Some might say that the VR market and even the 360-degree video market has already hit its peak. Things have seemingly slowed down and companies have grown a bit more silent. There are still some, however, who keep the fire burning. Having made the first consumer 360-degree camera way back in 2013, Ricoh continues to believe and invest in this market. Two years after its last flagship, the Theta V, a new torchbearer is long overdue and with the Theta Z1, Ricoh is raising the stakes in more ways than one.
If you compare the two’s specs side by side, you might not think the Theta Z1 is much of an upgrade over the Theta V. As they say, however, it’s what’s inside that counts. In this case, that’s a 1.0-inch backside illuminated CMOS sensor with an effective 20 megapixel count and three F-number levels of F2.1, F3.5, and F5.6. Together, the two cameras on each side can produce a 23 megapixel 360-degree image in a single shot.
But 360 cameras aren’t used just for still photos. More often than not, they’re used for recording video or even live streaming them. Here, the 3-axis rotational stabilization promises smooth recording even when recording at 4K resolution at 30 fps. Plus the 4-channel mic supports 360-degree spatial audio recording to add to the feeling of immersion.
It may come as a surprise, but the Ricoh Theta Z1, like its predecessor, is an Android device at heart, running on a Qualcomm Snapdragon processor even. More than just geeky bragging rights, this allows for the addition of new functions via plugins. The Ricoh Theta Stitcher, for example, is particularly handy now that the camera also supports Adobe DNG RAW format. Despite the multitude of features, operating the Theta Z1 is simple with a new Fn button to switch between modes and choose what’s displayed on the 0.83-inch EL monitor.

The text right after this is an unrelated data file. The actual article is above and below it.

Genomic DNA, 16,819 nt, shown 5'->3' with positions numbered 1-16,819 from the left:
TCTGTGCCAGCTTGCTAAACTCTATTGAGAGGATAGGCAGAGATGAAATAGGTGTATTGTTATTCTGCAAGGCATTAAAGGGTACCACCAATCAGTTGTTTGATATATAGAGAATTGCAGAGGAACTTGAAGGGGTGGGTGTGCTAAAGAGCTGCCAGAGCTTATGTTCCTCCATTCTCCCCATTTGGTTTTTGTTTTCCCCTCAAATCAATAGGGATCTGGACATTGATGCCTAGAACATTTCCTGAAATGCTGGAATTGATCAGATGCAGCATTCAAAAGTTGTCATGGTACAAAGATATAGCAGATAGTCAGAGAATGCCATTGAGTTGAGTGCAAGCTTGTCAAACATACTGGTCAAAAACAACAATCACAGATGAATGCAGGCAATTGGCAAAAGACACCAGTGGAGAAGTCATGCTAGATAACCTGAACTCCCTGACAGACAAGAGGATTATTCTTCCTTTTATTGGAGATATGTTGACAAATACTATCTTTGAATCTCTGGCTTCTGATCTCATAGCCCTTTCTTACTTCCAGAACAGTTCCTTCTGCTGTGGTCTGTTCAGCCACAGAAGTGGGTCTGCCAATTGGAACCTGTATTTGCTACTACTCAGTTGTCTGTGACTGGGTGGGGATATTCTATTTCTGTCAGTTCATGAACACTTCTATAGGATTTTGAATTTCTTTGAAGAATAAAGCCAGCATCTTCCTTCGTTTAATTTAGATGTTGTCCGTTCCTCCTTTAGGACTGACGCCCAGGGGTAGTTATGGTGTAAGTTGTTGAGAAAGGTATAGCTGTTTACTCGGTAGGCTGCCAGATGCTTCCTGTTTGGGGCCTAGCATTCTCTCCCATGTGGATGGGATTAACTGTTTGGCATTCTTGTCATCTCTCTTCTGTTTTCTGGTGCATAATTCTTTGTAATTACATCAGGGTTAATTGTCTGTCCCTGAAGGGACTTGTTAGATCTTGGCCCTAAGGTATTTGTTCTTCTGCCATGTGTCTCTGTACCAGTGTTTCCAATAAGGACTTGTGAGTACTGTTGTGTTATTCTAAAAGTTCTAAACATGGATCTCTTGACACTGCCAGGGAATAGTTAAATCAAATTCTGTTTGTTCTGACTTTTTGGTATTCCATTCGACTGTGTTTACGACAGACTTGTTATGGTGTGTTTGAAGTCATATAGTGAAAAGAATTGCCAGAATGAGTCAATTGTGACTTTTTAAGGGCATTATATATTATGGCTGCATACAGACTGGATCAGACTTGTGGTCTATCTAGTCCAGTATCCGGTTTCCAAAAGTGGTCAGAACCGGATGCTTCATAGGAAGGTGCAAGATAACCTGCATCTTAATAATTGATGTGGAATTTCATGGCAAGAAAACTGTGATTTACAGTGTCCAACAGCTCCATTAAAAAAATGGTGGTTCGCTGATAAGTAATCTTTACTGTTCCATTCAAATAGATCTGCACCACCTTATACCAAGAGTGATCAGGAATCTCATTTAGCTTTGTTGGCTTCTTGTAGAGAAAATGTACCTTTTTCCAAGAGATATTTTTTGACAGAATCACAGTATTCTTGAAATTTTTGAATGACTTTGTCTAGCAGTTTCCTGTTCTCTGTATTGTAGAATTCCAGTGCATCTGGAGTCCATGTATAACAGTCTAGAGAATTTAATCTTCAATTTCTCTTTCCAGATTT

With all those upgrades, including a more robust magnesium alloy body, the Ricoh Theta Z1 receives an upgraded price as well. Compared to the Theta V’s $420 launch price, the Ricoh Theta Z1 will sell for $999.99. As such, the camera walks the fine line between consumers who just want to conveniently create 360-degree content and the prosumers that may want to have more bells and whistles without going all out.